Treasury Proposes Enhancing CFIUS Enforcement Authority

Cadwalader, Wickersham & Taft LLP


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On April 11, 2024, the U.S. Department of the Treasury announced a notice of proposed rulemaking that would expand the enforcement authority of the Committee on Foreign Investment...
United States Government, Public Sector
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On April 11, 2024, the U.S. Department of the Treasury announced a notice of proposed rulemaking that would expand the enforcement authority of the Committee on Foreign Investment in the United States ("CFIUS" or the "Committee"). If implemented, the proposal's main impact will be to empower the Committee in its engagement with transaction parties before, during, and after the Committee's review of a transaction. There are three main areas impacted by the rulemaking:

  1. Expanding the Committee's information gathering powers.
  2. Increasing civil monetary penalties that the Committee can impose.
  3. Enhancing the Committee's ability to control the transaction review process.

The proposed rule is a supplement to, rather than an overhaul of, the CFIUS regulations that were extensively revised in the years after the enactment of the Foreign Investment Risk Review Modernization Act of 2018. The rulemaking nevertheless could have a significant impact on how certain transaction parties evaluate the legal and business decisions concerning when and how to engage with CFIUS.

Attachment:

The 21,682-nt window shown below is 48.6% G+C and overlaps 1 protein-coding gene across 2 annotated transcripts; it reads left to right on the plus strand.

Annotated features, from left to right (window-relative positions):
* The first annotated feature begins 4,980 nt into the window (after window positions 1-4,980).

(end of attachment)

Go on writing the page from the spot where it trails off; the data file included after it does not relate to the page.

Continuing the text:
Information Collection

While most transaction parties expect robust questioning from agencies' staff after voluntarily disclosing a transaction for CFIUS review, the proposed rule would expand the Committee's ability to engage parties that either have not voluntarily filed with, or have already concluded a review with, CFIUS.

  • Non-Notified Transactions. With respect to a transaction not voluntarily filed with CFIUS, current rules authorize the Committee only to collect information regarding whether such a transaction falls within its jurisdiction. The proposed rule expands that authority to include requesting information regarding whether the non-notified transaction may raise national security considerations and whether a pre-closing filing may have been mandatory under existing rules. The proposal would therefore empower the Committee to gather information that would allow it to focus resources on those non-notified transactions that are more likely to give rise to national security risk or that should have been disclosed to CFIUS as mandatory filings.

  • Information Regarding False Statements, Omissions, and Breaches. The proposed rule would expand CFIUS authority to gather information to monitor compliance with or enforce an existing mitigation agreement, order, or condition and to determine whether any party has made a material misstatement or omitted material information during the course of a previously concluded review. This clarification would ensure CFIUS can more effectively determine if there have been breaches or if its prior assessments were based on incomplete or inaccurate information.

  • Subpoena Authority. The proposed rule would also facilitate issuing subpoenas, which tool CFIUS would be able to apply across its existing and new authorities. The proposed rule would allow the Committee to obtain information from parties to a transaction or other persons through subpoena "if deemed appropriate", a lower threshold than the current "necessary" standard. The proposed rule also assigns to the Staff Chairperson the task of issuing a subpoena, a significant clarification to facilitate using this authority in practice.